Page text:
By the Sea (1915)
With this one-reel comedy made at Essanay, Charlie Chaplin returned to the plotless violence of his Keystone work, right after finishing his opus “The Tramp,” which had showed how much more he could do with the character. Although this may be a slight disappointment for those who want Charlie to take himself seriously as an artist, it is nevertheless a strong example of his powerful physical comedy and capacity for clowning.
On a windy day at a seaside resort, the “Little Tramp” has wisely tied his hat to a string so he won’t lose it. Unfortunately, another tourist (Billy Armstrong, who I mistook for Ben Turpin at first) has thought of the same thing, and their strings get hopelessly tangled. After a few pratfalls and mix-ups, Chaplin destroys the other man’s hat, precipitating a fight. They manage to make up after a policeman intervenes and the two knock out the cop and go off for ice cream (the ice cream clerk is Snub Pollard). Then another fight breaks out over who should pay, and of course both ice cream cones are smashed into faces. This brings big Bud Jamison into the scene, as an unintentional ice cream casualty. His wife is Edna Purviance, and of course Charlie takes advantage of opportunities to flirt with her. For once, she is not all that responsive and eventually Bud comes over to chase Charlie, who then finds Billy’s wife sitting alone and tries to flirt with her as well. The other two men discover what is happening and insert themselves on the bench between Charlie and his love-interests. Charlie tips over the bench and everyone falls over. The end.
Even by Chaplin one-reel standards, this is not very sophisticated stuff, but I had a good time watching it and was glad it didn’t overstay its welcome. I laughed quite a bit, especially during the “hat fight,” when it was clear that neither man would be able to walk away with his own hat without the strings tangling again. This is a very “simple” effect that worked really well – if the strings had accidentally become untangled during a take, the whole thing would have been ruined. I’m inclined to believe that the wind was real, not an effect, and it even seems possible that a windy day at the beach was the inspiration for the whole film, which was shot, we are told, at Ocean Front Walk and Abbott Kinney Pier in Venice, California (remember that the first “Little Tramp” movie, “Kid Auto Races,” also used a Venice location). Billy Armstrong acquitted himself well in this movie, at least as well as any of Charlie’s usual foils, and Bud Jamison is clearly comfortable in the comic “big man” role at this point. I’ve compared him in the past to Mack Swain, but I think I’ve now seen more of Jamison in this role than Swain, it’s just that Swain was in “The Gold Rush” and hence became famous. The major technical difference between this and the Keystone period, is the frequent use of close-ups, especially on Chaplin, which does make it seem a bit “warmer” in tone.This movie demonstrates that Charlie didn’t “grow up” overnight, but kept experimenting in the slapstick style through his early development.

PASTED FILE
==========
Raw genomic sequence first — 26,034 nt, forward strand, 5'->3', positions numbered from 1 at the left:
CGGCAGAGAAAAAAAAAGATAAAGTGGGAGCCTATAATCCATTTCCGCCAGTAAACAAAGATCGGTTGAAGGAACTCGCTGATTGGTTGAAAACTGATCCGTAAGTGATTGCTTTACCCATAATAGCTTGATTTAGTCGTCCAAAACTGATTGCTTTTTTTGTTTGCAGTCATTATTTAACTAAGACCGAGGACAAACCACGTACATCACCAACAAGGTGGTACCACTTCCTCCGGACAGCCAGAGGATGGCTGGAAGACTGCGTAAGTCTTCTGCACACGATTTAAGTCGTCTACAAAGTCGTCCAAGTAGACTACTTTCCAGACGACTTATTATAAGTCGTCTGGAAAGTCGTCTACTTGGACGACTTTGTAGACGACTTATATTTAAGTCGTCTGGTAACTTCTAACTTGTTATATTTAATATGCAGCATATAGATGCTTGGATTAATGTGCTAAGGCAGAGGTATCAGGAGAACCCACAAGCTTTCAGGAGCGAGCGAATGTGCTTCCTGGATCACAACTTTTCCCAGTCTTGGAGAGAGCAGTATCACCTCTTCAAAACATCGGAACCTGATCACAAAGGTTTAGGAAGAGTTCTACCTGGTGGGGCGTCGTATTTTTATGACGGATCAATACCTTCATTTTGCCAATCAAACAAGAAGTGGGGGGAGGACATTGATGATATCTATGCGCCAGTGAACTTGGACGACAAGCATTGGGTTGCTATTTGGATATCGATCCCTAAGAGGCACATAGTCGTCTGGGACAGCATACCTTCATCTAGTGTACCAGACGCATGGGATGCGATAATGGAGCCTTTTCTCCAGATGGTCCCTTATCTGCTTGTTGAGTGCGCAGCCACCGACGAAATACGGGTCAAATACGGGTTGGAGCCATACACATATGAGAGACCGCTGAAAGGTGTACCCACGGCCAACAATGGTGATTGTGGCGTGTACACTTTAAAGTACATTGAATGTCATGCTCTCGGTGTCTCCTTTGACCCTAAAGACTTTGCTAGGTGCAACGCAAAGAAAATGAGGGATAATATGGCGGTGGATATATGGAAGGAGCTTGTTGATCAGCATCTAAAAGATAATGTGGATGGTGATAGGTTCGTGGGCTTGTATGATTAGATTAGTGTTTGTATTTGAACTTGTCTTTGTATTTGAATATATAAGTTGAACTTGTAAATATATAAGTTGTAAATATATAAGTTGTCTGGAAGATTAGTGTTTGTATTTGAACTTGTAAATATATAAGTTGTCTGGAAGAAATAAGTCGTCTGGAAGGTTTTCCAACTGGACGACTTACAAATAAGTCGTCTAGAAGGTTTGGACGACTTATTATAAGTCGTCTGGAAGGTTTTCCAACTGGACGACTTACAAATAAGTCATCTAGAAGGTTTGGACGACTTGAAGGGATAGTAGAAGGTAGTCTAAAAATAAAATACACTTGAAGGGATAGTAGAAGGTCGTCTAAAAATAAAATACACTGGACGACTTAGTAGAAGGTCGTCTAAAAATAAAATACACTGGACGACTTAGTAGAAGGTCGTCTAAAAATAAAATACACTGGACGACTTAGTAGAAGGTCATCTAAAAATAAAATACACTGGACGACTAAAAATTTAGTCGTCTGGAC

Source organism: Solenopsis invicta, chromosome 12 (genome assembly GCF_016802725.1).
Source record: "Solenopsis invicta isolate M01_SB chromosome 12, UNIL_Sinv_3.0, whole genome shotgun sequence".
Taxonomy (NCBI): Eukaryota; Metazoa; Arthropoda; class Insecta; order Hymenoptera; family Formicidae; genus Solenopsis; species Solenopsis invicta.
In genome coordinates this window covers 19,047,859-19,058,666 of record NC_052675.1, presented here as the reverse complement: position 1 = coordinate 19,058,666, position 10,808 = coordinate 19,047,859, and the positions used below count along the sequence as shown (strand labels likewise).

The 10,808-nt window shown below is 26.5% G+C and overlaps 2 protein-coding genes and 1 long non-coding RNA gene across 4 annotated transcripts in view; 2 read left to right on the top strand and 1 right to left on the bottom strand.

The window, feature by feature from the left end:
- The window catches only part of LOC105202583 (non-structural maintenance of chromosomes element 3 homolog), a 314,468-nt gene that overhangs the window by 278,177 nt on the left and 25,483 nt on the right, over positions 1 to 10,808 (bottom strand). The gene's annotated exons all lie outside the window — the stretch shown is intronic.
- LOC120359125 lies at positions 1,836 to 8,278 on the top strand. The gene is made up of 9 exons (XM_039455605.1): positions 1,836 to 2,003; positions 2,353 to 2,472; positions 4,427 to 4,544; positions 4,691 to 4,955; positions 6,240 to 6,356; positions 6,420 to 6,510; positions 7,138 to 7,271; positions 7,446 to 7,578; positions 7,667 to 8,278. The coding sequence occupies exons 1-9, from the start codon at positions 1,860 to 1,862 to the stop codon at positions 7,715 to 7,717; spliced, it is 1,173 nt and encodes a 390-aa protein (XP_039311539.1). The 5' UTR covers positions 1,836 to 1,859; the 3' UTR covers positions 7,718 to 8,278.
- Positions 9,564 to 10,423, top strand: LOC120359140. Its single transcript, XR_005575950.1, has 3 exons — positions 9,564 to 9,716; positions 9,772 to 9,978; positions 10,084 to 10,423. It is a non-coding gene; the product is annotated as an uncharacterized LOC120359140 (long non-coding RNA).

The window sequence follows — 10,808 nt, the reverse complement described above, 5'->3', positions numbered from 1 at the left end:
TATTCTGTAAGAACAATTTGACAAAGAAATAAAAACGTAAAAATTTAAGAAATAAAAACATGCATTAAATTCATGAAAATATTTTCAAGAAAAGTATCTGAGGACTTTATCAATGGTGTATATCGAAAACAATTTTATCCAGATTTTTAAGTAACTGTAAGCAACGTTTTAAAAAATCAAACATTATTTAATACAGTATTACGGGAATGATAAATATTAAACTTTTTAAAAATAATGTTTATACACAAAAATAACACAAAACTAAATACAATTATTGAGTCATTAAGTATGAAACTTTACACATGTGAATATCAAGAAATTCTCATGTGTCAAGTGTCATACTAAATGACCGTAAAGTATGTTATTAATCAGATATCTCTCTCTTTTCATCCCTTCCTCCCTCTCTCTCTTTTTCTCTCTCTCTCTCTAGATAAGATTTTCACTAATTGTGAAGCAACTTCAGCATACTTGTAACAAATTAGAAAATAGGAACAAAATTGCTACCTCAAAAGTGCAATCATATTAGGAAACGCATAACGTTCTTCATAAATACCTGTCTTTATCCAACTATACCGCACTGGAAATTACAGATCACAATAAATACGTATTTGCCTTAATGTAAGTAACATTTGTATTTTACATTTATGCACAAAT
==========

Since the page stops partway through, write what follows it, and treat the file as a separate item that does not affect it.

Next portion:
Director: Charlie Chaplin
Camera: Harry Ensign
Cast: Charlie Chaplin, Billy Armstrong, Edna Purviance, Bud Jamison, Snub Pollard, Ernest Van Pelt
Run Time: 14 Min
You can watch it for free: here (no music) or here (with music).
After seeing your review for Police I had to go look up one of my favorite Essanays–By the Sea! I can’t help having affection for simple shorts like this–no plot, no keeping track of the characters rushing around, just simple, funny gags. There’s almost something relaxing about them.
Thank you for your comment! It’s true, there’s no need to do a lot of heavy thinking here, and when the gags work, that’s all you need.
[…] who seems to serve the purpose of Ben Turpin in an Chaplin Essanay film (or his own role in “By the Sea“). Snub unreels a large amount of film and makes a mess (and a fire hazard) of the projection […]
[…] own reaction to this movie, which came out after “By the Sea,” is that it was a bit of a step back towards the sympathy and subtlety of “The Tramp,” while […]